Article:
The right to believe, to worship and witness
The right to change one’s belief or religion
The right to join together and express one’s belief
RUSSIA: Jailed for meetings "to understand the Koran [and] strengthen his faith"
Khunar Agayev testified to Naberezhnyye Chelny City Court that he had read Muslim theologian Said Nursi's books "to understand the Koran [and] strengthen his faith". When others were interested, he explained Nursi's works to them. The court in March jailed him and another Muslim who met others to study Nursi's works for 2 and a half years for "organising the activities of a banned extremist organisation" and ordered their religious books destroyed. The court gave a third Muslim a suspended sentence. Elsewhere, a Kazan court handed suspended sentences to three Muslims who also met to study Nursi's works.
Agayev testified in court that he had read Nursi's books "in order to understand the Koran [and] strengthen his faith". When others were interested, he explained Nursi's works to them and translated for those who did not understand Turkish (see below).
Sageyev told the court that he considers himself an "ordinary Muslim". At the meetings in his flat, he said, they discussed both Nursi's books and others, and did not talk about causing harm to people of other faiths, or positive perceptions of death or suicide – he views such things negatively (see below).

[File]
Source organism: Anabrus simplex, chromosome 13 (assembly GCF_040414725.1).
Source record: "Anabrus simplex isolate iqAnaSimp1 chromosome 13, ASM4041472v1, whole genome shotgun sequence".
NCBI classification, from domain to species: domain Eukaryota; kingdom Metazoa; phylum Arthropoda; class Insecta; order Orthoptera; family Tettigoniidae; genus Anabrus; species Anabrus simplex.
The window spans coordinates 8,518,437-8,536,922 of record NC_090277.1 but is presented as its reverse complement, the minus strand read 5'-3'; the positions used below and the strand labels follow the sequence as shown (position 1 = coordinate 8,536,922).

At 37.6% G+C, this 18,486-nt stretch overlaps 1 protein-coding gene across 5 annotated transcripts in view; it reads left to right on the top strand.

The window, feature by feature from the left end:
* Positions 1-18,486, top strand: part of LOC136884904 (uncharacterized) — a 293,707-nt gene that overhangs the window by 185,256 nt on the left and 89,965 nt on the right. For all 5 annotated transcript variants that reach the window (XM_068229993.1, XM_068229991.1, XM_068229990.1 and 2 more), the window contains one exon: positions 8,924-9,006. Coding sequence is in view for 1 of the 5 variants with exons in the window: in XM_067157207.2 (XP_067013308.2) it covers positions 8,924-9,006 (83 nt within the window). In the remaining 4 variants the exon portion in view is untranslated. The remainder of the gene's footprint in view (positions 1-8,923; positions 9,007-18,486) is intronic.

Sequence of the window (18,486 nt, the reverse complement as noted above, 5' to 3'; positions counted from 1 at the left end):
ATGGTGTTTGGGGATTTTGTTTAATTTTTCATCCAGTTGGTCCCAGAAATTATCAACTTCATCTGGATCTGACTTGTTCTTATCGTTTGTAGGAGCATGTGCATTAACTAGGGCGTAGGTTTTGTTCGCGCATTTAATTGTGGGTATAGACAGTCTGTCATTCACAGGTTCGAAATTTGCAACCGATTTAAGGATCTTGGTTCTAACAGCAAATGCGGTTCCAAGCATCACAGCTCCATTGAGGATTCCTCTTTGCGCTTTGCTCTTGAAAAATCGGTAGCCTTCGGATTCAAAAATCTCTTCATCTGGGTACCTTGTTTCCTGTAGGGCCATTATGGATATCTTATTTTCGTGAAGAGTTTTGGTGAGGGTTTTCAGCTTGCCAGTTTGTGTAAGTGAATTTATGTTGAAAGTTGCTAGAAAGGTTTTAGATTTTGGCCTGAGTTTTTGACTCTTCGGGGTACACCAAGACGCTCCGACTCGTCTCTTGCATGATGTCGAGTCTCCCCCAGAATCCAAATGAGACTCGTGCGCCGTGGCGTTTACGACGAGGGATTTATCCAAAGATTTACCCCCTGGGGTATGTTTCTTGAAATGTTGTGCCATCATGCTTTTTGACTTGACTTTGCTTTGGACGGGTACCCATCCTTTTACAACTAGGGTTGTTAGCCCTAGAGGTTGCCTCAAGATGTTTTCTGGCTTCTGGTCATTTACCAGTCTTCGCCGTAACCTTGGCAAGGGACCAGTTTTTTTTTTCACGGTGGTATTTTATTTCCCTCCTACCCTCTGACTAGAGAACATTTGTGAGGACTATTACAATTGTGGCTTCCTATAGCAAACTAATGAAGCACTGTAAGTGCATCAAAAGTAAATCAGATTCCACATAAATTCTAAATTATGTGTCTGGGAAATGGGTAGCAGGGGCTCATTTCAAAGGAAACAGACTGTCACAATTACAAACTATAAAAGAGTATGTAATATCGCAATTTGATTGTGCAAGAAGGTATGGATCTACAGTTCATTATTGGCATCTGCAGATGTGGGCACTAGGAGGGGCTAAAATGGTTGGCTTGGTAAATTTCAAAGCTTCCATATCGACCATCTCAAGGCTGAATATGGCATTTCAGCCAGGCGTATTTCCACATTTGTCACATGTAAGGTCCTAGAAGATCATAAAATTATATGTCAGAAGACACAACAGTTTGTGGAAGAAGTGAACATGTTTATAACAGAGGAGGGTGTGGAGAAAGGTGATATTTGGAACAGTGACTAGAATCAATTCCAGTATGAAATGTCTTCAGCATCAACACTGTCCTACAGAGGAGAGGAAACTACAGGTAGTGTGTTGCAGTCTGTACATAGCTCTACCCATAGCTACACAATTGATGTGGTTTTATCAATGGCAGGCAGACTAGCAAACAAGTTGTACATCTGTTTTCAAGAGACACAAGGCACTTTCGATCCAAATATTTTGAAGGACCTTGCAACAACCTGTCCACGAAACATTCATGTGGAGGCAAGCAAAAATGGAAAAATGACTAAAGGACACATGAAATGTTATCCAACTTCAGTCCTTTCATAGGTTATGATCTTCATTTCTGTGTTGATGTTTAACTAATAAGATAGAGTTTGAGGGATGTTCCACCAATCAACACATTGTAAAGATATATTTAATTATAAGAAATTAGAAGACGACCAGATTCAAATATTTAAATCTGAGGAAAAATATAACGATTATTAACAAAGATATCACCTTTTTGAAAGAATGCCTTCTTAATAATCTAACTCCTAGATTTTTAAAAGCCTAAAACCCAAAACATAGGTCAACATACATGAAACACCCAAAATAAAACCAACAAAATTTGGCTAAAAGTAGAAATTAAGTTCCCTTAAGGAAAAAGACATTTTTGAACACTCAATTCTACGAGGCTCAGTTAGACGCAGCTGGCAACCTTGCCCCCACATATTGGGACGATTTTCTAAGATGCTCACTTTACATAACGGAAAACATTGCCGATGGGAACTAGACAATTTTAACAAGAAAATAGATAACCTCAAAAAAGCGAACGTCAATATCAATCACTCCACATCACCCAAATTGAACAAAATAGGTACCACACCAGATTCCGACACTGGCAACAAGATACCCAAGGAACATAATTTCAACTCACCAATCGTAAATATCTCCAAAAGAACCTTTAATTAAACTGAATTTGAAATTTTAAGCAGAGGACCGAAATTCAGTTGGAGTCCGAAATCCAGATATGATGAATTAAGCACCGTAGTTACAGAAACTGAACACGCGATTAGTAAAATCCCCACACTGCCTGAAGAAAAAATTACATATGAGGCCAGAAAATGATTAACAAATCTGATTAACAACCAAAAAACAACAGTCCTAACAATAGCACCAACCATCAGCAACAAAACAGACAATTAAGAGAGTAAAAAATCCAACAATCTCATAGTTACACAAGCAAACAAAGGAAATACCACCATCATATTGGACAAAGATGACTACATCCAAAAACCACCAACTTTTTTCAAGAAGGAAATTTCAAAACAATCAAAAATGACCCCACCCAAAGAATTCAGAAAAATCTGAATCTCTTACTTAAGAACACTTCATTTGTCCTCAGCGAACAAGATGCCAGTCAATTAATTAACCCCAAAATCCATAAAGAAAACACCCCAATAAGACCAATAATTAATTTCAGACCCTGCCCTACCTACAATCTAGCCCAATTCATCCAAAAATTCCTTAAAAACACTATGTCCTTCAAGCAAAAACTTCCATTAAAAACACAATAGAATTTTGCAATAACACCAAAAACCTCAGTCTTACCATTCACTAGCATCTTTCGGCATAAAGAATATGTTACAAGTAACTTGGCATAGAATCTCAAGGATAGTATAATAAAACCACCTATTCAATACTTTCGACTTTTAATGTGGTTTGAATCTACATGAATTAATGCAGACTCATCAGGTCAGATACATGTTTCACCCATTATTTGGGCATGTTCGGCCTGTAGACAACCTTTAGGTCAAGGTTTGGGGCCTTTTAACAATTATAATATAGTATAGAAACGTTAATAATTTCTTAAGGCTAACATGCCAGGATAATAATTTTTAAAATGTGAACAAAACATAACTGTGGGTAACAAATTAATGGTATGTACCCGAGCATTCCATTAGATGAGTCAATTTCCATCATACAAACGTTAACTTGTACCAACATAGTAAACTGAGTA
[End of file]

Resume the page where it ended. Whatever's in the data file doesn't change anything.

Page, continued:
The judge also ordered a number of books by and about Said Nursi, seized from the men during the investigation, to be destroyed as they were all "used as the means of commission of a crime". Courts in other cases have ordered religious literature to be destroyed. In January 2020, Nadezhdinsky District Court in Primorye ordered two Bibles seized from Jehovah's Witnesses to be destroyed. The judge ordered the books by and about Nursi to be destroyed even though they have not been banned (see below).
By the time of the verdict, Agayev and Sageyev had been in pre-trial detention for nearly 16 months since their November 2021 arrest (see below).
Asked in May 2022 why the men were considered dangerous and who had been harmed by their actions, Tatarstan Investigative Committee refused to answer and referred all enquiries to the Federal Investigative Committee in Moscow. Forum 18 put the same questions to the Federal Investigative Committee in August 2022, but has received no reply (see below).
Forum 18 asked the Tatarstan Republic Prosecutor's Office on 17 April 2023 why it had sought jail sentences for Agayev, Sageyev, and Akhmedov and whether it planned to challenge the punishments imposed. Forum 18 also asked why the three were considered dangerous and who had been harmed by their activities. Forum 18 has received no reply (see below).
On 14 April, Privolzhsky District Court in the Tatar capital Kazan handed down three suspended sentences:
- 6 years to Vladimir Katnov under Criminal Code Article 282.2, Part 1, ("Organising a banned extremist organisation);